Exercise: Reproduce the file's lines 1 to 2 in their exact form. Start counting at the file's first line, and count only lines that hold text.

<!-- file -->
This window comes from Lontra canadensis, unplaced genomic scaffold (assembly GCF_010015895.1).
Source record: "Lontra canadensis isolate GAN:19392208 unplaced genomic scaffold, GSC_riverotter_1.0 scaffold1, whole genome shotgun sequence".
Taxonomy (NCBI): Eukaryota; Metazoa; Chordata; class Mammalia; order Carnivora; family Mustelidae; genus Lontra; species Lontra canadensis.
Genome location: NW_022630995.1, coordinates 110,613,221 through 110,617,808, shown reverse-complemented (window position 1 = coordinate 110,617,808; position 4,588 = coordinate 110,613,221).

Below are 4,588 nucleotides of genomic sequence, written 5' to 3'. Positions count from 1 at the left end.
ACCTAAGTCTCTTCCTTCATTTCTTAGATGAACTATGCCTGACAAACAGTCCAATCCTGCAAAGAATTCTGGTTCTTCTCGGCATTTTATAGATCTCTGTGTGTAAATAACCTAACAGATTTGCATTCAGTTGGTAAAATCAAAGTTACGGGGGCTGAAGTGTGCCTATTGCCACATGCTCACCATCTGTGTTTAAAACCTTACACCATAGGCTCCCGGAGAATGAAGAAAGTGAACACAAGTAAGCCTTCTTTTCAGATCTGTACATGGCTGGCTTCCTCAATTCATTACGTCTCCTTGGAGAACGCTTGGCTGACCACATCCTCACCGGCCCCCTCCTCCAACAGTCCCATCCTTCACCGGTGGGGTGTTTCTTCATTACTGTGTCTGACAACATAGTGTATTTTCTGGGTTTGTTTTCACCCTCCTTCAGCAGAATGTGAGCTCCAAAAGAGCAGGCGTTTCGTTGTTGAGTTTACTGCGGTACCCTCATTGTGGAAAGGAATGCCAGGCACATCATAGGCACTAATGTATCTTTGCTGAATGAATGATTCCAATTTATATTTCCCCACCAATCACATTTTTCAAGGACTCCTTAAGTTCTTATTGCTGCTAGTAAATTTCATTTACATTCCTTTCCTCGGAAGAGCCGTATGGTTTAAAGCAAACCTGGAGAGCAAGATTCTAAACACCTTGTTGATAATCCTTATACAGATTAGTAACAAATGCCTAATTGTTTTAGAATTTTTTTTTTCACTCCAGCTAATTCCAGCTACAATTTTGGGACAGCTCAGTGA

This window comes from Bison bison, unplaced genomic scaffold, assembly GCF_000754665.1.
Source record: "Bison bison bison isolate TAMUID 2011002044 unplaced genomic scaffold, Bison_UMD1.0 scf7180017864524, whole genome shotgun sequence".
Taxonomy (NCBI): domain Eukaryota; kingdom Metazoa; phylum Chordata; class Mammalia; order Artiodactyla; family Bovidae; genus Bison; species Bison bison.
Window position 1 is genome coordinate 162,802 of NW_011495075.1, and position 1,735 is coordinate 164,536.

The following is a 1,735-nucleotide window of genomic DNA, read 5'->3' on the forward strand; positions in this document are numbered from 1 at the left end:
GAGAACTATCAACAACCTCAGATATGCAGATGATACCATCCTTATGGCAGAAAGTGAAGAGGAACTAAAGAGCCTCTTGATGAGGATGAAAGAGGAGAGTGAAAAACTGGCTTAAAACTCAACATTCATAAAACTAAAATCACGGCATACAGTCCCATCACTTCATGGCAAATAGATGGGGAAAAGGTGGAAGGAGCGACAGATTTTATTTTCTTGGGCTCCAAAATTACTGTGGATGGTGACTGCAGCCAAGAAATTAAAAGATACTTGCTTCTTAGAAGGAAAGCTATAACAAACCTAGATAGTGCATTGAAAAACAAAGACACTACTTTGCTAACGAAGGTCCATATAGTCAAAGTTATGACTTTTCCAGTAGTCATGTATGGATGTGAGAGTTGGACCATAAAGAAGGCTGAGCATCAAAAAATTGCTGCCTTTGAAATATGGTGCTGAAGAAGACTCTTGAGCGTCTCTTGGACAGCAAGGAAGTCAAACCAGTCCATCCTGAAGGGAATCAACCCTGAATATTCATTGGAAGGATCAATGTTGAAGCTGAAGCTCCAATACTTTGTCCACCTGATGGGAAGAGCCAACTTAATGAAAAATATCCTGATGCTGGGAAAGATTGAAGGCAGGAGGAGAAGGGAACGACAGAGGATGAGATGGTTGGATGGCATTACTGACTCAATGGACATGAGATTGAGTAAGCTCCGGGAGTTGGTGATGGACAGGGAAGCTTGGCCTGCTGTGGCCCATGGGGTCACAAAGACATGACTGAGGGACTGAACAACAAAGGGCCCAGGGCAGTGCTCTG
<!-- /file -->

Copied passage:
This window comes from Lontra canadensis, unplaced genomic scaffold (assembly GCF_010015895.1).
Source record: "Lontra canadensis isolate GAN:19392208 unplaced genomic scaffold, GSC_riverotter_1.0 scaffold1, whole genome shotgun sequence".